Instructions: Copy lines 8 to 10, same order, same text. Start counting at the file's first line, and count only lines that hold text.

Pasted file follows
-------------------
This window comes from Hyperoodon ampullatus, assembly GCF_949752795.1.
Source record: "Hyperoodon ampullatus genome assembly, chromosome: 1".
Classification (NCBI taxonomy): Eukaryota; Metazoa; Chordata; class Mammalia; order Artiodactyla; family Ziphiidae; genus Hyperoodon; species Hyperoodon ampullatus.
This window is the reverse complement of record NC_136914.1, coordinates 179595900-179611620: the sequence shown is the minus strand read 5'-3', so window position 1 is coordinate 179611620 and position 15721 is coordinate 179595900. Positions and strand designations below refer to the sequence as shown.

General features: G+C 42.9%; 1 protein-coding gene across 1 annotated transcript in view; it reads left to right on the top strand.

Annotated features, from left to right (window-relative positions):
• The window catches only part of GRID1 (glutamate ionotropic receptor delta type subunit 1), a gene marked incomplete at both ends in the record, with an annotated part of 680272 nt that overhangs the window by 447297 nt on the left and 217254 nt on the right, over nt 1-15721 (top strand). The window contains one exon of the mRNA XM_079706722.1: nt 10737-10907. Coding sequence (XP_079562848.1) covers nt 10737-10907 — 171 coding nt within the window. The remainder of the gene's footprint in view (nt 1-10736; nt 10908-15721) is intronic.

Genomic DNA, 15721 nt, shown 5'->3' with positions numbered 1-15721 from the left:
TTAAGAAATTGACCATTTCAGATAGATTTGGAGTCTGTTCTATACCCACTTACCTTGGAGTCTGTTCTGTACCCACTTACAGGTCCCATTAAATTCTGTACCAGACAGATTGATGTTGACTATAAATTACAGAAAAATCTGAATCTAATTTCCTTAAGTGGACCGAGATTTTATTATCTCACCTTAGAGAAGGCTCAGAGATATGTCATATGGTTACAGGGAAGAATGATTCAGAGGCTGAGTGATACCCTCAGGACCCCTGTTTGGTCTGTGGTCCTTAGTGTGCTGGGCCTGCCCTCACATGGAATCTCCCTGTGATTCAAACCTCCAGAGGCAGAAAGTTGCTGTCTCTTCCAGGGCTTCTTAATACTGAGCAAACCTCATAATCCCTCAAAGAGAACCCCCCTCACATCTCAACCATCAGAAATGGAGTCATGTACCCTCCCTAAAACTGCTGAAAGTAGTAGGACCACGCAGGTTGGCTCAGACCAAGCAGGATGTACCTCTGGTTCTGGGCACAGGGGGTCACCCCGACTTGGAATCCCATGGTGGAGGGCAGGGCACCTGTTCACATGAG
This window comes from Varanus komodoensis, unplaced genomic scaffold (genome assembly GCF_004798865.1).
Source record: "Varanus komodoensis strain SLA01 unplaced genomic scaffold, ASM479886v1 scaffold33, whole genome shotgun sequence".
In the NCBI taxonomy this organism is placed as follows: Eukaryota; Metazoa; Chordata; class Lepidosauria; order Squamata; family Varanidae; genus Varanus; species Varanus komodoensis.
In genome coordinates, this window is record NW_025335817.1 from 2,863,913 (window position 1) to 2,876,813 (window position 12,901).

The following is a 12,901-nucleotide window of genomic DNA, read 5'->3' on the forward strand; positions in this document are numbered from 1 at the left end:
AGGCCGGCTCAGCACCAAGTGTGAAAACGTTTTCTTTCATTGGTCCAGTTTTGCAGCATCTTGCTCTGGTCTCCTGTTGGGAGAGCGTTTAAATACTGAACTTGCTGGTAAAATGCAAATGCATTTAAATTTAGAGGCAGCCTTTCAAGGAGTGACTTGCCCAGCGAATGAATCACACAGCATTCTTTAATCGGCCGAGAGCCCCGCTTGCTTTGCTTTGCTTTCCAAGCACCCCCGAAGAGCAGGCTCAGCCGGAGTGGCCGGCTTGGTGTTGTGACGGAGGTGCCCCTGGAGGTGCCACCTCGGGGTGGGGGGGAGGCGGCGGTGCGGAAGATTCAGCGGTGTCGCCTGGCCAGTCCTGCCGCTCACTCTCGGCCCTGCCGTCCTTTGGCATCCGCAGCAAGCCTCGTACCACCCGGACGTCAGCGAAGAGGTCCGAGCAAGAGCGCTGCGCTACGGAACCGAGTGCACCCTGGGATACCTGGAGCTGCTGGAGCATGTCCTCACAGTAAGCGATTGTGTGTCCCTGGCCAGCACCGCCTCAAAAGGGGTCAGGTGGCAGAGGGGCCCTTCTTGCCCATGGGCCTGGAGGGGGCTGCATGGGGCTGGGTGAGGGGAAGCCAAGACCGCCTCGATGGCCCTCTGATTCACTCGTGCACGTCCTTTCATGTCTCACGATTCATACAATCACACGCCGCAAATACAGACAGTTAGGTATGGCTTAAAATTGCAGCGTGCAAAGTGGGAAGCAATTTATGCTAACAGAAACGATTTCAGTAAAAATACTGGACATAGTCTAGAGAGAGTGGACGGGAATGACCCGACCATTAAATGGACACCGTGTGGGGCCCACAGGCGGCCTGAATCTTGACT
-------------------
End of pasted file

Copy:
Genomic DNA, 15721 nt, shown 5'->3' with positions numbered 1-15721 from the left:
TTAAGAAATTGACCATTTCAGATAGATTTGGAGTCTGTTCTATACCCACTTACCTTGGAGTCTGTTCTGTACCCACTTACAGGTCCCATTAAATTCTGTACCAGACAGATTGATGTTGACTATAAATTACAGAAAAATCTGAATCTAATTTCCTTAAGTGGACCGAGATTTTATTATCTCACCTTAGAGAAGGCTCAGAGATATGTCATATGGTTACAGGGAAGAATGATTCAGAGGCTGAGTGATACCCTCAGGACCCCTGTTTGGTCTGTGGTCCTTAGTGTGCTGGGCCTGCCCTCACATGGAATCTCCCTGTGATTCAAACCTCCAGAGGCAGAAAGTTGCTGTCTCTTCCAGGGCTTCTTAATACTGAGCAAACCTCATAATCCCTCAAAGAGAACCCCCCTCACATCTCAACCATCAGAAATGGAGTCATGTACCCTCCCTAAAACTGCTGAAAGTAGTAGGACCACGCAGGTTGGCTCAGACCAAGCAGGATGTACCTCTGGTTCTGGGCACAGGGGGTCACCCCGACTTGGAATCCCATGGTGGAGGGCAGGGCACCTGTTCACATGAG
This window comes from Varanus komodoensis, unplaced genomic scaffold (genome assembly GCF_004798865.1).